I’m beginning to think that naming beer cocktails is harder than actually coming up with recipes. I’ve been sitting on this recipe for over a week, trying to find a perfect name that best captures its essence. I came up with the name Liquid Pie… here is why:
This recipe was inspired by fresh blackberries and blueberries, both of which are coming into season. I’m a huge fan of berries and Bourbon. Vanilla, oak, and caramelized flavors from the Bourbon paired with the juicy, tart and fruity flavors of the berries form a flavor combination very reminiscent of pie. My Bourbon of choice is Breaking & Entering from my local distillery and beer mixology partner in crime, St. George Spirits. Continue Reading
Rum is a distillate of sugarcane by-products like molasses and sugar cane juice, through fermentation and distillation. Unlike some other spirits, such as cognac and scotch, rum has no defined production methods. Instead, rum production is based on traditional styles that vary between locations and distillers. Rum and beer have been mixed together for hundreds of years in a classic cocktail known as The Grog. Personally, I am not a fan, so when building this drink I prefer to be on the opposite spectrum of taste. Sailor Jerry is one of my favorite rums and blends very well in many different cocktails. The subtle cinnamon notes and lightly toasted toffee dance across your palate when enjoying this spirit straight.
Genever (also know as junever, genievre, jenever or jeniever), or in the English-speaking world as Holland gin or Dutch gin, is the juniper-flavored and alcoholic traditional spirit of the Netherlands and Belgium, from which gin eventually evolved. Genever has been a protected spirit since 2008, which puts it in the same category as champagne, cognac, and Scottish single malts. Genever can only be made in Holland and a few surrounding areas. The triple distillate of Bols Genever – corn, rye, and wheat – give the mash-bill a whiskey like characteristic that the Dutch call maltwine. Bols (founded in 1575) is one of the oldest distilleries still making the same fantastic product today.
Spring has finally arrived, taunting us with its warm sunshine and thoughts of the beach and other outdoor adventures. Along with the much anticipated change in weather, the changing of the seasons has also brought with it a new and fresh focus on cocktail recipe development.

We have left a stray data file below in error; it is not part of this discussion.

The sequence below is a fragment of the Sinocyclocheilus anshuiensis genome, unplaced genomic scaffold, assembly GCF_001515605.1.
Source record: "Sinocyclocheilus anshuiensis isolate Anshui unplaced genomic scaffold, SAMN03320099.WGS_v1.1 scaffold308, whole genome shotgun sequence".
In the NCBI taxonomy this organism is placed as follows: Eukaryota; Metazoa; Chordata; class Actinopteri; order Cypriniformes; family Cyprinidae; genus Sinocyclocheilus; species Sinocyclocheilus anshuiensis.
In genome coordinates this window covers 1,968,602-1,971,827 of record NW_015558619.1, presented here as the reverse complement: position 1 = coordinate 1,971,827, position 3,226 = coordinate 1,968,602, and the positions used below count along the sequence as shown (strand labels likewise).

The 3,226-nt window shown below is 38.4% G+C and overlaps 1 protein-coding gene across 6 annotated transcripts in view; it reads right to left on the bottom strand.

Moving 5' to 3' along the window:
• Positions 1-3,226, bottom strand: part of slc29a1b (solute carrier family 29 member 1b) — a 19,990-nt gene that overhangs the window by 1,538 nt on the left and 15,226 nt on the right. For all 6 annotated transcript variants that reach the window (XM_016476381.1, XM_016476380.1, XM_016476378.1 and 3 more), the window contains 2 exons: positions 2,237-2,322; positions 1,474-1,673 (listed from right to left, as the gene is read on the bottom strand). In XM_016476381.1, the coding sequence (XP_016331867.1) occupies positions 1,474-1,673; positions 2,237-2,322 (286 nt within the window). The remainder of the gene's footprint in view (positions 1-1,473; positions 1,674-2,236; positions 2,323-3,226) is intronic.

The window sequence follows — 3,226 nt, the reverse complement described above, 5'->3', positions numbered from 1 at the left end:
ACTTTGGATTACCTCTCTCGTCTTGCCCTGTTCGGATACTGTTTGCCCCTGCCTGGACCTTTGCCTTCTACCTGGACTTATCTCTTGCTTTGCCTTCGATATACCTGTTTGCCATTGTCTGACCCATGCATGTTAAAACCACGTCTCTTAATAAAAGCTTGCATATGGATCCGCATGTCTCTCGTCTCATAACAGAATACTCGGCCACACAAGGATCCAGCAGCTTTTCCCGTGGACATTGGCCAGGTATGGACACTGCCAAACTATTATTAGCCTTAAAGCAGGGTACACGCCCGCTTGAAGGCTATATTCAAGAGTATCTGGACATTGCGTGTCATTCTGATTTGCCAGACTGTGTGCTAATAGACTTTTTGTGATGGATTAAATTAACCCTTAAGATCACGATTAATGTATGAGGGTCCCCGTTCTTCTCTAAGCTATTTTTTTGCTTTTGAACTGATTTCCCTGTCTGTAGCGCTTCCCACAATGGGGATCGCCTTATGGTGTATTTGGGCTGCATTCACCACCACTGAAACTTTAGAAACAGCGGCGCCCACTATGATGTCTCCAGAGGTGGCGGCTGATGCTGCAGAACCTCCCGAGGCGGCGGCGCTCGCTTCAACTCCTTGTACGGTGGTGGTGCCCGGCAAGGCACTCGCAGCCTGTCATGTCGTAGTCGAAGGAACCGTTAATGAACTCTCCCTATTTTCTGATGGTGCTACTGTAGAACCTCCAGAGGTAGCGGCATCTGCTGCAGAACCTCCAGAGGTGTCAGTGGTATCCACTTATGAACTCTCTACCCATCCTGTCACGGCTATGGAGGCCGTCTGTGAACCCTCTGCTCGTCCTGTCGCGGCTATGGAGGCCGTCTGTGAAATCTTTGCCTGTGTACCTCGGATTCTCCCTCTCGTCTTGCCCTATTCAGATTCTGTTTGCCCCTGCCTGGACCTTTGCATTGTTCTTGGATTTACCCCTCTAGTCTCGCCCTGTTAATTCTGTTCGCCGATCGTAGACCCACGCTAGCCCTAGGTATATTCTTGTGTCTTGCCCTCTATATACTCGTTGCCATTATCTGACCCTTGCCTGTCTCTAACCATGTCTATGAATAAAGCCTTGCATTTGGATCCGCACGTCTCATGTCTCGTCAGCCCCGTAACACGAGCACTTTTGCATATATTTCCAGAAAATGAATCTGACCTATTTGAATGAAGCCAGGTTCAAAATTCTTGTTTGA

When it comes to refreshing cocktails, I’m a huge fan of the mojito — a refreshingly effervescent mint and rum-based cocktail. Any cocktail that uses soda water, is an excellent candidate for a beer cocktail, in my book. Beer provides the needed carbonation while imparting interesting flavors into the drink. Although the original mojito recipe is tasty on it’s own, it also makes a great base for variations. I love adding fruit, berries work especially well with mint, or even infusing simple syrups for a fun twist.
This particular recipe was inspired by Maui Brewing’s Bikini Blonde Lager — a Helles-style lager brewed with floral hops and Pilsner and Munich malts. Refreshingly crisp, the Bikini Blonde Lager boasts light biscuit flavors, moderately low noble hop bitterness, and a clean, dry finish. It’s rather neutral flavor profile makes it an excellent canvas for a light and fruity beer cocktail.
Strawberries, mint, agave nectar, rum and beer come together to make this cocktail a perfect sipper for the beach, backyard BBQ’s, or even on those cold, rainy nights spent dreaming of the sunshine to come.
Sometimes just adding beer to something makes it immediately better, brats, batter, sports, bbqing, bad movies, and margaritas. Yes, margarita’s. Ladies and gentlemen, I give to you the Marga-veza. Invented by my friend Keith Waldbauer back when he was at Barrio in Seattle. It was a pure stroke of genius. How often on a beautiful sunny day while sitting on a patio do you find yourself trying to decide between a nice cold beer and a margarita? It’s a question that can drive you mad as you debate the merits of each. You could look like a lush and order both, you could make yourself choose one over the other, or you could just make life easy for yourself and just combine them both into one tasty and really big drink.
Originally from Mexico, this “hangover cure” has seen many different variants from grapefruit juice to sliced habaneros. Michelada is roughly translated as “my iced beer” or “ice cold beer.” Traditionally served in a big bowl shaped glass (usually reserved for cocktails) filled with ice, I like to make this in a pitcher and share it all around the morning after a Taco Tuesday! Continue Reading
For much of my adult life I have considered beer to be my tipple of choice. In fact, I think it is safe to say that remains true today. It wasn’t until recently that I began to explore the art behind mixing up a cocktail. Sure, there was my early drinking years when I’d toss some concentrated margarita mix in a blender with some booze and knock out a concoction with little other purpose than to “get the job done.” But as I continue to grow older, I discover myself become more cognizant of the flavor nuances that craft mixology can offer. On occasion am not averse to a “slopped together” Bloody Mary. In some instances, like pre-boarding at the Denver International Airport after a liver-pounding weekend at the Great American Beer Festival, a ghettofabulous Bloody served at a terminal chain restaurant/pub can suit me just fine (and again back to my “get the job done” roots).